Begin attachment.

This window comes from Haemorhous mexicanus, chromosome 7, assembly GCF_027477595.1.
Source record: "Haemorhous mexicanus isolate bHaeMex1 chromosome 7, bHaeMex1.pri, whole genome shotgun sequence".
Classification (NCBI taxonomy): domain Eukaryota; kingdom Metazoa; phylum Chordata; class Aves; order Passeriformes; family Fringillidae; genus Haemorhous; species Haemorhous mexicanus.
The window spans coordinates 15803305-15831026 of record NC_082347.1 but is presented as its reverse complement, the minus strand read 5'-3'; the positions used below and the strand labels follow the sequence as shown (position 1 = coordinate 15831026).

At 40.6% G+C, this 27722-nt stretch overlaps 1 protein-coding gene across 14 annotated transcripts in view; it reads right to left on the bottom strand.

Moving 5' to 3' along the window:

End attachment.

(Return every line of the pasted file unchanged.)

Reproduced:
This window comes from Haemorhous mexicanus, chromosome 7, assembly GCF_027477595.1.
Source record: "Haemorhous mexicanus isolate bHaeMex1 chromosome 7, bHaeMex1.pri, whole genome shotgun sequence".
Classification (NCBI taxonomy): domain Eukaryota; kingdom Metazoa; phylum Chordata; class Aves; order Passeriformes; family Fringillidae; genus Haemorhous; species Haemorhous mexicanus.
The window spans coordinates 15803305-15831026 of record NC_082347.1 but is presented as its reverse complement, the minus strand read 5'-3'; the positions used below and the strand labels follow the sequence as shown (position 1 = coordinate 15831026).

At 40.6% G+C, this 27722-nt stretch overlaps 1 protein-coding gene across 14 annotated transcripts in view; it reads right to left on the bottom strand.

Moving 5' to 3' along the window: